Wednesday, April 14, 2010

Giveaway Winner and "Mystery Lady" Revealed!

Thanks to all who entered the giveaway! Again, I highly enjoyed reading your guesses regarding the mystery lady's identity, which included such fascinating predictions as Lydia developing a distaste for redcoats and Lady Catherine going one-on-one with Mrs. Bennet. For those who did not win, please come back on Friday for more speculative games and another chance to win. On that note, I am pleased to announce that the winner is:


Congratulations, emiv! You are the proud owner of a brand new copy of First Impressions: A Tale of Less Pride and Prejudice! Soon you will receive an email from me requesting your mailing address.

I realized during the course of this contest that my question was terribly subjective. Four ladies were suggested by entrants as possible candidates for this weeks "mystery lady" - Lydia Bennet, Caroline Bingley, Mrs. Bennet, and Lady Catherine de Bourgh - and all four of these ladies do receive some form of my neutralization technique during the course of First Impressions. Lydia is removed, Caroline is redirected and removed, while both Mrs. Bennet and Lady Catherine are confronted. However, as I randomly had one particular lady in mind, an extra entry went to those who named Lady Catherine, and a third to anyone who correctly guessed confrontation. Mr. and Miss Darcy journey to Rosings with the intention of telling Lady Catherine that the former will not be marrying her daughter. Once there, they receive assistance from an unexpected quarter. Here is a snippet from the scene. I couldn't share much this week without given away more than I intended, so it is really just a tease. Enjoy.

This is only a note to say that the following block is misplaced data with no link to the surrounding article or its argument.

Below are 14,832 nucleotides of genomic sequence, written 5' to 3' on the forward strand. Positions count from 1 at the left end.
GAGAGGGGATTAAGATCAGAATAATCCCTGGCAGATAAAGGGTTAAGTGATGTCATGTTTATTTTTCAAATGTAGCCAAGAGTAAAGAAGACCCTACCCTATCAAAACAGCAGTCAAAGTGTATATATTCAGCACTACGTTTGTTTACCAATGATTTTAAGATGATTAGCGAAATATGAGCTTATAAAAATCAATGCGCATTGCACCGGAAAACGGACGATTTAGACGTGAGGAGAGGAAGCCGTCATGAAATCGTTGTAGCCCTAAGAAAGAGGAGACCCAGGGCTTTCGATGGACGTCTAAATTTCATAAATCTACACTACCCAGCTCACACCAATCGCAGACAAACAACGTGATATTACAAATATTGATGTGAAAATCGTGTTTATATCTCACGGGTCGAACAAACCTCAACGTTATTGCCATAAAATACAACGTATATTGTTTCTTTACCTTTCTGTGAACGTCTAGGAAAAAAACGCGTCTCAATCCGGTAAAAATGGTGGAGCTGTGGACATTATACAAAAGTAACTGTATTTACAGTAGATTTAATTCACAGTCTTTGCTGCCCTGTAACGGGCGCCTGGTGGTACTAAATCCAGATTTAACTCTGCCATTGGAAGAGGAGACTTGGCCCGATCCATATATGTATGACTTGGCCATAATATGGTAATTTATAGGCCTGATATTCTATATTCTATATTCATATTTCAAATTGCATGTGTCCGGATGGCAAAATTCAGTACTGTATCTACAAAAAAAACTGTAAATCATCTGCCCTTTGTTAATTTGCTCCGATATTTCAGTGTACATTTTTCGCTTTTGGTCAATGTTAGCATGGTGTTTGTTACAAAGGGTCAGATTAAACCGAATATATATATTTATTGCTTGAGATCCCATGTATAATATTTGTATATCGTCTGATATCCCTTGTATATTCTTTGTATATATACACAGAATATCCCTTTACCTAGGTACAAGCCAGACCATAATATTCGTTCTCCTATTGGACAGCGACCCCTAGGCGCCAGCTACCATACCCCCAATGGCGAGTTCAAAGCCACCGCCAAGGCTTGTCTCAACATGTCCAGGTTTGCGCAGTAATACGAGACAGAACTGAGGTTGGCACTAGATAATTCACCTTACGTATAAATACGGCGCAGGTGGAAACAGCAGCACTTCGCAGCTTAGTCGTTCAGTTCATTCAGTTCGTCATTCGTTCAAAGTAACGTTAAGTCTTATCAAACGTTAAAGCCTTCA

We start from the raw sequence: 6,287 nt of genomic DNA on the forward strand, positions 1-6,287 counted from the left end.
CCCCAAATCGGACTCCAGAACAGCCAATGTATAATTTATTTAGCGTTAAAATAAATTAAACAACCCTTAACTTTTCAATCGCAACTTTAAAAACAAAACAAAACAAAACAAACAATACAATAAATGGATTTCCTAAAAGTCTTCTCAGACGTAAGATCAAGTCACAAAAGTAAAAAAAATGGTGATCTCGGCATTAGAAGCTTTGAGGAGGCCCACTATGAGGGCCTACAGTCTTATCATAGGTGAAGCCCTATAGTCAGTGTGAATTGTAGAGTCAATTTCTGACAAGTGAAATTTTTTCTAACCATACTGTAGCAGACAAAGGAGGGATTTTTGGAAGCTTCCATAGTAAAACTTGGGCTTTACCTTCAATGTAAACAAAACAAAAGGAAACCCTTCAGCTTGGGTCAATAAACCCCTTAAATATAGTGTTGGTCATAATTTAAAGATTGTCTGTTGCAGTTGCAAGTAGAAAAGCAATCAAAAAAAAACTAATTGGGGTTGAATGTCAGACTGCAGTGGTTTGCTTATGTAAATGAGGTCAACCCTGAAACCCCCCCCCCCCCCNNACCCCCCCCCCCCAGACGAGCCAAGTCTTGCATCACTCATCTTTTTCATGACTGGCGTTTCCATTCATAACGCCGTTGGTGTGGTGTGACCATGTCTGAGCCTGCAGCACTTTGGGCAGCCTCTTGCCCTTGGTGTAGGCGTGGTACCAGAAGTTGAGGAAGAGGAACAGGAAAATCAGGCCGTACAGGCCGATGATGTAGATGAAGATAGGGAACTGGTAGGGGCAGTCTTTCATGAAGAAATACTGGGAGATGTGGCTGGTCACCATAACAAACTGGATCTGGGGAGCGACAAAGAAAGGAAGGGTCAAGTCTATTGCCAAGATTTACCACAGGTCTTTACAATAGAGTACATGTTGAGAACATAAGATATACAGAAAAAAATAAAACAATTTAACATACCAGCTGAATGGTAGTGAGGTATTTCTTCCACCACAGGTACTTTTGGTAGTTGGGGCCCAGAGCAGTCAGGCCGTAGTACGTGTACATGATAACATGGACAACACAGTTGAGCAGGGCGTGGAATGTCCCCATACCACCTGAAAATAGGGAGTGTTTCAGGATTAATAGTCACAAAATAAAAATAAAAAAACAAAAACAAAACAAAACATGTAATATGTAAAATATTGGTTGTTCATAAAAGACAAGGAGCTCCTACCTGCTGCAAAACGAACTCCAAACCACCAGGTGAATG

He took a deep breath before proceeding. “Mr. Collins informed me that you have spoken openly with him of your long held belief that I intend to marry Anne. I understand that this is a long treasured notion of yours, Aunt, but I must assure you here and now that neither Anne nor I favor the idea. It would be best for all involved if you would relinquish it altogether.”  

“Surely you jest, Darcy!” she exclaimed, though it was evident he did not. Indignantly she rose from her chair and declared with a stiff spine, “A union between yourself and Anne was the fondest wish of both your mothers! Who else so proper, so fit, to follow in my dear departed sister's footsteps at Pemberley than my very own daughter?”

“But I am not fit, Mother,” broke in a strained but determined voice. Lady Catherine turned in shock to see that Anne de Bourgh, her always obedient daughter, had at some point entered the room and stood shakily holding the knob of the door.
 “Anne! Why are you downstairs? You shall return to your rooms at once!”
 “I heard of our visitors and wanted to greet them properly.” She began to move towards her cousins, in doing so revealing a nervous Mrs. Jenkinson teetering anxiously behind her mistress.
 “But you are unwell Anne,” her mother insisted. “You must not exert yourself so. Mrs. Jenkinson, see her back to her room immediately.”
 “I am afraid, Mother, that this conversation intimately involves me and I will not be kept out of it.”